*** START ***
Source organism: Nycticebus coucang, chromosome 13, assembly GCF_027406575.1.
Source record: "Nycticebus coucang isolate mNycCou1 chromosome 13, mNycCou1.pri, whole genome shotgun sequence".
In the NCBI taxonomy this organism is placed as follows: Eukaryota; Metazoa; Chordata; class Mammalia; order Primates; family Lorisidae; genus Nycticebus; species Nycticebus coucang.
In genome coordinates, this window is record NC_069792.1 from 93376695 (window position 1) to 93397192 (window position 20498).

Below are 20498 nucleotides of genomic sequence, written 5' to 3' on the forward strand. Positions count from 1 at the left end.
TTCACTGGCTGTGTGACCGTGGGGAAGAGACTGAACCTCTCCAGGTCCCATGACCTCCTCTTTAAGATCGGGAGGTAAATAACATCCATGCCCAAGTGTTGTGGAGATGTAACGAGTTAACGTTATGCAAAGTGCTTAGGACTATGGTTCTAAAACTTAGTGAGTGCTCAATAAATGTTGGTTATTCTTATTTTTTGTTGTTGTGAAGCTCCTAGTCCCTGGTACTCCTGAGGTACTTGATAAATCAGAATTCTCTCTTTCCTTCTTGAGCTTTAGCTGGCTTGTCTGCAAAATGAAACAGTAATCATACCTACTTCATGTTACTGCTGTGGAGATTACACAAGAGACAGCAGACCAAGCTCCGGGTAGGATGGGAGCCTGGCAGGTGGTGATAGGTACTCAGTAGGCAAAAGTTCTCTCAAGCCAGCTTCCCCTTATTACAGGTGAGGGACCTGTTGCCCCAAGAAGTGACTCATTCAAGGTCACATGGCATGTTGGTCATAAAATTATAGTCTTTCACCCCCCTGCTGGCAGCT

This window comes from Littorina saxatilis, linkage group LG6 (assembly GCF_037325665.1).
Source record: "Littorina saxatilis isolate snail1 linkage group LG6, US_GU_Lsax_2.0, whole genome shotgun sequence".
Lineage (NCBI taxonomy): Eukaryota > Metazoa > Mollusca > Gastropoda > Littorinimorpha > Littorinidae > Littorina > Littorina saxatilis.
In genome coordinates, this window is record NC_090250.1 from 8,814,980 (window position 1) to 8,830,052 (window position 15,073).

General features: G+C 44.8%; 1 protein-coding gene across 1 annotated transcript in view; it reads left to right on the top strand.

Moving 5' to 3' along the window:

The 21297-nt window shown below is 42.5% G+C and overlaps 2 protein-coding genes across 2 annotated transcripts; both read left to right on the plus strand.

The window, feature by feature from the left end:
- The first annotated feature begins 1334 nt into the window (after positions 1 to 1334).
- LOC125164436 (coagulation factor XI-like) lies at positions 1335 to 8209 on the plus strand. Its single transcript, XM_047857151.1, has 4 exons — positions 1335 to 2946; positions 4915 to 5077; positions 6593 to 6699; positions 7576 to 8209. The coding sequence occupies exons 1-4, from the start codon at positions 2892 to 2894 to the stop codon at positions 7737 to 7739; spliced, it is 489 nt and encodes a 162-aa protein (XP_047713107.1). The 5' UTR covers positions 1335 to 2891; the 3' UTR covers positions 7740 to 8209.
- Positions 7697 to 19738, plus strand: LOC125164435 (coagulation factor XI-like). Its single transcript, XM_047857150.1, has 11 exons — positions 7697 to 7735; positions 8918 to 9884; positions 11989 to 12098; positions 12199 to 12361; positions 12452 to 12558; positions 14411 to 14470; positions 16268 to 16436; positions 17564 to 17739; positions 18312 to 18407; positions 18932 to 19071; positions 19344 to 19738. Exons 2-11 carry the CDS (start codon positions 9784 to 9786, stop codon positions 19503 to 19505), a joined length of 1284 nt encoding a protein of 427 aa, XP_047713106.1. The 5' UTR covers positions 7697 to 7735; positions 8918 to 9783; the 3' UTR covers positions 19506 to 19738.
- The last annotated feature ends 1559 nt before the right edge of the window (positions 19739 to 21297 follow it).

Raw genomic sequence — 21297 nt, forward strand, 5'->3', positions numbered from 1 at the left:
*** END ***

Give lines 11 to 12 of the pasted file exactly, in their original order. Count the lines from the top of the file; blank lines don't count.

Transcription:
General features: G+C 44.8%; 1 protein-coding gene across 1 annotated transcript in view; it reads left to right on the top strand.

Moving 5' to 3' along the window: